Might or might not consider


Would not consider


As with most topics today, though, variation persists in how different population segments feel about solar. Some groups were far more likely to consider solar than others. Of note, we found that:

  • Male homeowners were likelier than female homeowners to ‘definitely’ consider installing solar.
  • Liberal-leaning Americans were more likely to consider solar than their conservative counterparts, while conservatives were more likely to respond that they definitely would not consider solar.
  • Younger homeowners (i.e., up to 30 years old) were much more open to installing solar on their rooftops than more mature homeowners (i.e., older than 60 years old).

Beyond demographic variations, a significant pattern emerged from the data, conveying a clear message: respondents who perceived their electricity bills as "unreasonable" were more inclined to seriously consider solar panels than those who believed their energy bills were manageable. This underscores that solar panels effectively lower monthly energy expenses, despite the initial upfront costs, and resonates with individuals striving to reduce utility bills.

Level of openness to solar installation, by attitude toward current energy bills

Would you consider installing
solar panels on your home?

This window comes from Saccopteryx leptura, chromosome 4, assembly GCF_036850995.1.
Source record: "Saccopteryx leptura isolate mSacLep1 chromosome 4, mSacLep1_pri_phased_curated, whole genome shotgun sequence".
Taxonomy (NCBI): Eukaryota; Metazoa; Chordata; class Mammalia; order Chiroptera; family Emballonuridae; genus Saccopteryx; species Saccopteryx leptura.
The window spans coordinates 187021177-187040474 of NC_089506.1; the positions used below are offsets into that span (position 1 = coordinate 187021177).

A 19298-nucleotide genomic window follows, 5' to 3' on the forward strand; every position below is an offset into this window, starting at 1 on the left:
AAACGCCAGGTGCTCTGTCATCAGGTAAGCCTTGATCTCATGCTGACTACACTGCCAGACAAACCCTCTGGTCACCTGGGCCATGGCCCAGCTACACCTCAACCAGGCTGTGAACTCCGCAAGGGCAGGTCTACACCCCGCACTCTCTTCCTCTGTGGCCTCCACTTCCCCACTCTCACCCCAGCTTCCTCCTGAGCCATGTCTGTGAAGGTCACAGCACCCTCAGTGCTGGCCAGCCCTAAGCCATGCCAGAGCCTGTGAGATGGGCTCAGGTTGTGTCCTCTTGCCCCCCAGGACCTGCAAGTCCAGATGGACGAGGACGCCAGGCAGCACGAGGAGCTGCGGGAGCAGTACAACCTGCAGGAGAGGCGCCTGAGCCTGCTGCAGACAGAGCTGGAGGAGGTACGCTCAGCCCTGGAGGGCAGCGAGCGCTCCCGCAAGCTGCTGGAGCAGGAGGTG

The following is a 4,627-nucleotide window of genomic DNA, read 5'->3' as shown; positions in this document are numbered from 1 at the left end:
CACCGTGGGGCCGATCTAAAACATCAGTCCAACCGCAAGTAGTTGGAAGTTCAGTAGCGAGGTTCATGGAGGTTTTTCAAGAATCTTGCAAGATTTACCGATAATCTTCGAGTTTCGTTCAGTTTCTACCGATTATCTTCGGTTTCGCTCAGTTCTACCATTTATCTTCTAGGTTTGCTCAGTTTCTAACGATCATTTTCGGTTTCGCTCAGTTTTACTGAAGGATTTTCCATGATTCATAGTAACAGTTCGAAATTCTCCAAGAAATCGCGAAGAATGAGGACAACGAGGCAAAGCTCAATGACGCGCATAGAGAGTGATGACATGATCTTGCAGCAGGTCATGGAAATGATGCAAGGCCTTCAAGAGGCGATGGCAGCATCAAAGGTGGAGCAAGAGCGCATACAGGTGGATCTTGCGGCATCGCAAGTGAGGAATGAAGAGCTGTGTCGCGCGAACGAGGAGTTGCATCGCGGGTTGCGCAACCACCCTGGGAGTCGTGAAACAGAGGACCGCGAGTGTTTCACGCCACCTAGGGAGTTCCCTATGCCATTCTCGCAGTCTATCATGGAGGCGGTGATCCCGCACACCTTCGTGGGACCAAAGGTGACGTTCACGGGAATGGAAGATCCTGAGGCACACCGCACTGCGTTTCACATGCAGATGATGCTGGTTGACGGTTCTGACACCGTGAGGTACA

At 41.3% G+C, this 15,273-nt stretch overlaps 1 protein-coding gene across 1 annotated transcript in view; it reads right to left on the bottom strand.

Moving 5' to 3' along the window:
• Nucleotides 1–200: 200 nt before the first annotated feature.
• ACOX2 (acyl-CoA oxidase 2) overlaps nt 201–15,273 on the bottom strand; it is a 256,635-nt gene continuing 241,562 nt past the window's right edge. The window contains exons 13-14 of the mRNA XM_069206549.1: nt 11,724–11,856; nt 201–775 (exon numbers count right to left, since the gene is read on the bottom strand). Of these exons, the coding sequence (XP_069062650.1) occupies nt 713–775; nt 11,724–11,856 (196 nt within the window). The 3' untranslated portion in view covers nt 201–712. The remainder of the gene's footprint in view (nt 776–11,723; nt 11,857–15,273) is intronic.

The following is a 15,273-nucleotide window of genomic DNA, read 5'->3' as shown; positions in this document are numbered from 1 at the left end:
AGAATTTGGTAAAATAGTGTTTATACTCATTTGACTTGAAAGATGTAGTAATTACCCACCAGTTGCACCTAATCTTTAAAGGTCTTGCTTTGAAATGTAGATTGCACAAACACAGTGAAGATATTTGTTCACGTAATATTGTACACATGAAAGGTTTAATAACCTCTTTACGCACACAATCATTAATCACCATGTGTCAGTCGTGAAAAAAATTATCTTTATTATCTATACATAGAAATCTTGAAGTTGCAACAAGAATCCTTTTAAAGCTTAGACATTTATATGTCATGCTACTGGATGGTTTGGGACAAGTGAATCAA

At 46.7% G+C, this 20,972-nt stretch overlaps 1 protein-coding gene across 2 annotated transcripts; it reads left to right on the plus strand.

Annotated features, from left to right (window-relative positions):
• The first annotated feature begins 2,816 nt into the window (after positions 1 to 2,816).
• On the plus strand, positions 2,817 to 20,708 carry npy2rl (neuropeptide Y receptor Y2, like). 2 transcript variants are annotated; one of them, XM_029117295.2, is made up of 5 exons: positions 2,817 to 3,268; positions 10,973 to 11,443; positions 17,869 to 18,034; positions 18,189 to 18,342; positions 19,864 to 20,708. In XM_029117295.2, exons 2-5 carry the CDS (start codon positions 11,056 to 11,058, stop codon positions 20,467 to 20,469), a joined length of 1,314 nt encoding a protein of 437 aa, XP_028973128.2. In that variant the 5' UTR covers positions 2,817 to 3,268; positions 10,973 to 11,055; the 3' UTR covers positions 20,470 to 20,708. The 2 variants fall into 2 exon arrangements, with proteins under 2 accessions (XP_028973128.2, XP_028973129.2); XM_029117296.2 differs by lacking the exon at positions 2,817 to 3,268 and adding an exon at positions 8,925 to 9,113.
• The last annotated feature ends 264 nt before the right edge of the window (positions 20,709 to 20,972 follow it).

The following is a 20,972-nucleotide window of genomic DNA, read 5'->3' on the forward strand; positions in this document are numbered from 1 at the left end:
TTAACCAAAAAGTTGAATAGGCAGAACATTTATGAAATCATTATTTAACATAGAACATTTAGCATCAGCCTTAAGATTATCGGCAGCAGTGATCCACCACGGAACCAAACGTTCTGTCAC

My energy bills are totally
unreasonable / too high

My energy bills are just right

My energy bills are very
reasonable or lower than average

Definitely consider




Might or might not consider




Would not consider




It's worth noting that 45 percent of homeowners had researched solar panels within the past two years. However, this research was often limited to gathering general information about solar energy rather than delving into specific vendors and technologies or obtaining personalized quotes. Only 19 percent of those who’d recently engaged in solar research intended to make an actual purchase.

Nevertheless, the fact that many homeowners are open to conducting their own research indicates the progress made by the solar industry and the potential impact of guiding these "solar-curious" individuals. Offering them authoritative, trustworthy, and actionable information could be instrumental in converting them into solar adopters.